"Saying 'YES' in life is a lot more fun than saying no. The nickname I have at the head office is 'Dr. YES'. In fact, I have a board of directors who are there just to try to stop me saying 'YES' to everything, because I just can't resist new challenges. It's just more fun to say 'YES'!"
7) Failure is Nothing More Than Another Way to Learn
Many never say "Yes" or take the first step because of fear of failure. According to Richard, "There's no way that you can create a lot of successful businesses and not have failures on the way. If you're afraid of failure, you're not going to create anything."
Eight times Richard tried to be the first to fly around the world in a balloon. And although he wasn't the first to circumnavigate the globe, he was the first to cross the Atlantic and the first to cross the Pacific.
"I think anyone can do what they want to do if they try to do it and if they give it their best shot. They won't necessarily succeed and they may well fall flat on their face but they'll have a lot of fun trying. Just be the best at what they can do and not worry about failure. I've actually learned more from people who've tried and failed than necessarily from people who've tried and been successful. We can learn a lot from people who have tried and failed, because you can also learn the mistakes they made and how to avoid them. If you've failed, just pick yourself up and start again the next day and learn from the experience. Be bold and be brave."
8) Go Make a Difference in the World
Whether in business, personal or philanthropic challenges, Richard has a way of looking at a situation and seeing how it can be done differently. "We can use our entrepreneurial skills to look at the seemingly intractable problems in the world and then see whether we can make a difference."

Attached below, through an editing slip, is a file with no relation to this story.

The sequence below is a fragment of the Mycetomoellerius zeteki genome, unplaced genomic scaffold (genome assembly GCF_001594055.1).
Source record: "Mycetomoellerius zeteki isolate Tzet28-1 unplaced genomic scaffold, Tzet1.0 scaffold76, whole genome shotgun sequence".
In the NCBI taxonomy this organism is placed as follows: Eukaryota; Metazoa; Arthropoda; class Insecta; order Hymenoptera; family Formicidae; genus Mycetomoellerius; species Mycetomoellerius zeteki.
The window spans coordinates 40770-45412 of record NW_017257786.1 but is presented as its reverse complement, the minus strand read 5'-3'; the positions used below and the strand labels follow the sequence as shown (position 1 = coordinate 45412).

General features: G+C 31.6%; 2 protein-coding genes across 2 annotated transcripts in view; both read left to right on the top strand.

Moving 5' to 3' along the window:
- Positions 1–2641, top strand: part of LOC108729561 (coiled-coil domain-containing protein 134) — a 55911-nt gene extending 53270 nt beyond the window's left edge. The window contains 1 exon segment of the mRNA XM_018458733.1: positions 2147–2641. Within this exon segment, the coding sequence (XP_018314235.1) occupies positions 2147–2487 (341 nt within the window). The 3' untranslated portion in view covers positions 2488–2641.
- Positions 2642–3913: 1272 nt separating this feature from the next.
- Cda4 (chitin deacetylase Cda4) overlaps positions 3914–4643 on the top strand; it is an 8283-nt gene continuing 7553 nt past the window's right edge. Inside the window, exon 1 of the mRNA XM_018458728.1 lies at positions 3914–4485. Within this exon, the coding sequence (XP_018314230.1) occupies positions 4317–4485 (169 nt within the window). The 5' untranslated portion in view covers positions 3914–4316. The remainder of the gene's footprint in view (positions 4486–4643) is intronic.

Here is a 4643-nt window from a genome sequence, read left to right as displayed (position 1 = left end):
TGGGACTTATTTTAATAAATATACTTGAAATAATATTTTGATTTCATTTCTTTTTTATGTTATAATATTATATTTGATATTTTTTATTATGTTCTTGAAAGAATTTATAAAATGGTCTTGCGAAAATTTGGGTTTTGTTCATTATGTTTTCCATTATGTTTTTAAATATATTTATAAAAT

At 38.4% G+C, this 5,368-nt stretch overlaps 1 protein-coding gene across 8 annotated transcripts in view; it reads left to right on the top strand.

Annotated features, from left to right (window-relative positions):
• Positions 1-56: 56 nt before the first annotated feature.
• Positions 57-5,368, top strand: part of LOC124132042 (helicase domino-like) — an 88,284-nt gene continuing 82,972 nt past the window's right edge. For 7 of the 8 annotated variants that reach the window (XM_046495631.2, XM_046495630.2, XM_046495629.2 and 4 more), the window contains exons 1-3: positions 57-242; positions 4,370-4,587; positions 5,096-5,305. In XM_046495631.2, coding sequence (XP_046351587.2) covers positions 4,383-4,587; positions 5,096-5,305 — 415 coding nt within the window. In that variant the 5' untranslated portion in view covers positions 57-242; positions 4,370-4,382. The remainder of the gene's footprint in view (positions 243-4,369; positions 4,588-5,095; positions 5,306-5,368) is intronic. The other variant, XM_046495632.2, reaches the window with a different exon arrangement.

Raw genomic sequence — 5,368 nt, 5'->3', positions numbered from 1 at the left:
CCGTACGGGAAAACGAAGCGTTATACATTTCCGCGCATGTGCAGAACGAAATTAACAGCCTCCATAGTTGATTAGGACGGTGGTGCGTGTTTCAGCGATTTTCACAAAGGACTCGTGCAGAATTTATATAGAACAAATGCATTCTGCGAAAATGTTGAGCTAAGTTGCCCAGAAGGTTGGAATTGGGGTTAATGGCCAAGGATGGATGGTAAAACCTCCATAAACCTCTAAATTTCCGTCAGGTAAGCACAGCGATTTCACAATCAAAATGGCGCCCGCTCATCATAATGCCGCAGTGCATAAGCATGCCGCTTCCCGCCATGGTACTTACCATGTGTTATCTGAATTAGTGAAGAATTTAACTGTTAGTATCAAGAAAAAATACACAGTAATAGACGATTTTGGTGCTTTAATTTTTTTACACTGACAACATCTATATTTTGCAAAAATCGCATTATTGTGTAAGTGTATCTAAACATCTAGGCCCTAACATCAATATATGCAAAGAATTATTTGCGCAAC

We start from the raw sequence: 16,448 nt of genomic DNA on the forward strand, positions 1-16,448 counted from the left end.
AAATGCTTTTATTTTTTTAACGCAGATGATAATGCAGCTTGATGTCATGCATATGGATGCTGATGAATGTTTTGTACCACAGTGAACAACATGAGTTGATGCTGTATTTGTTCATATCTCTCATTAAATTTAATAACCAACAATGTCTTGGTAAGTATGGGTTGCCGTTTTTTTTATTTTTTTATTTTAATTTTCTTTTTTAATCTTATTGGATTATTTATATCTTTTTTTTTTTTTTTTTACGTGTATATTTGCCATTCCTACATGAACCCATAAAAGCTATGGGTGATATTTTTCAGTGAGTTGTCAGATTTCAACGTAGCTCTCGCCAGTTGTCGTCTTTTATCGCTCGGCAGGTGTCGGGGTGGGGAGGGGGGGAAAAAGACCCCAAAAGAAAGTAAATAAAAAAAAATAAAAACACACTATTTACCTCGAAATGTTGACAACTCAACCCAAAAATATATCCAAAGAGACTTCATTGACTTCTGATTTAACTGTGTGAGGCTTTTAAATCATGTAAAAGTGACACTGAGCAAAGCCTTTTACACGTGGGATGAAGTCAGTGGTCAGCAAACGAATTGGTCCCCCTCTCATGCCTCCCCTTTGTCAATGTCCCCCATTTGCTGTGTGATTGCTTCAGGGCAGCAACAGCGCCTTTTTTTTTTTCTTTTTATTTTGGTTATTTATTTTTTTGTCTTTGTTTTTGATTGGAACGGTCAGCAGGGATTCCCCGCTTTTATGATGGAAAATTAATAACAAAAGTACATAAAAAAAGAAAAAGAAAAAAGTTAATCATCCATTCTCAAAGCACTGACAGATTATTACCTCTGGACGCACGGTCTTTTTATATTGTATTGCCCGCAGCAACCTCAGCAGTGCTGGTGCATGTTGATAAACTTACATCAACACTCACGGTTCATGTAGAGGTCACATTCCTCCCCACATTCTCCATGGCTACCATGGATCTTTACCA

In business: "Virgin looks after your needs throughout your life. Virgin goes against the normal business philosophy of going after one segment and focusing there. Rather, Virgin finds areas that 'need to be shaken up a bit' and does just that, improving life in various sectors. I see things in life that aren't being done quite right, where we could go in and make a difference."
In philanthropy: Richard is using his entrepreneurial skills for philanthropic good to make an even bigger difference through his foundation, Virgin Unite. "We unite people to tackle tough social and environmental problems in an entrepreneurial way. Our aim is to help revolutionize the way businesses and the social sector work together - driving business as a force for good."
9) Dream Big!
For a man who has built eight different billion-dollar companies, Richard Branson knows how to think BIG. From a magazine to a record label, to an airline to a telecom giant, one has to wonder what's next for Richard Branson.
Virgin Galactic will unveil their space ship on December 7th, 2009, with rides into space coming soon. "I'm inquisitive. It's such fun to think, okay, I enjoyed seeing other people go to the moon, and it doesn't look like NASA is going to let us go to the moon, so maybe we should try to get a spaceship company set up ourselves." You've got to love the mind and spirit of Richard Branson!
In addition to exploring miles above the world, Richard shared with us his passion for his next venture, Virgin Oceanic. He plans to build a submarine that can probe the depth of the 28,000+ deep Puerto Rican trench, located just 10 miles east of Necker Island. "This is a tremendous challenge that no one has done yet, but in 2-3 years time we hope to be exploring the depths of the oceans."
Richard Branson doesn't live a boring life. "A critical thing is not to waste a minute of life. Throw yourself whole-heartedly into it. I think that if you can positively have made a difference to other people's lives when you actually end up on your deathbed, you can most likely be at peace with yourself. Don't waste a minute and try to make a positive difference in as many other people's lives as possible."
10) Be Humble and Stay Grounded
In the midst of extreme wealth, privilege and enormous success, what struck me most about Richard Branson was his air of humility. He is a very down-to-earth guy with no pretense who credits his wife of more than 30 years for being the loving, grounding force in his life.
"In the end of the day if anyone gets too big for their shoes I think it's good to just picture them sitting on the loo and you realize they're just the same as all of us. That can bring people down to earth with a bump."
Sounds like a blueprint for a life well-lived. Thank you Sir Richard. ☺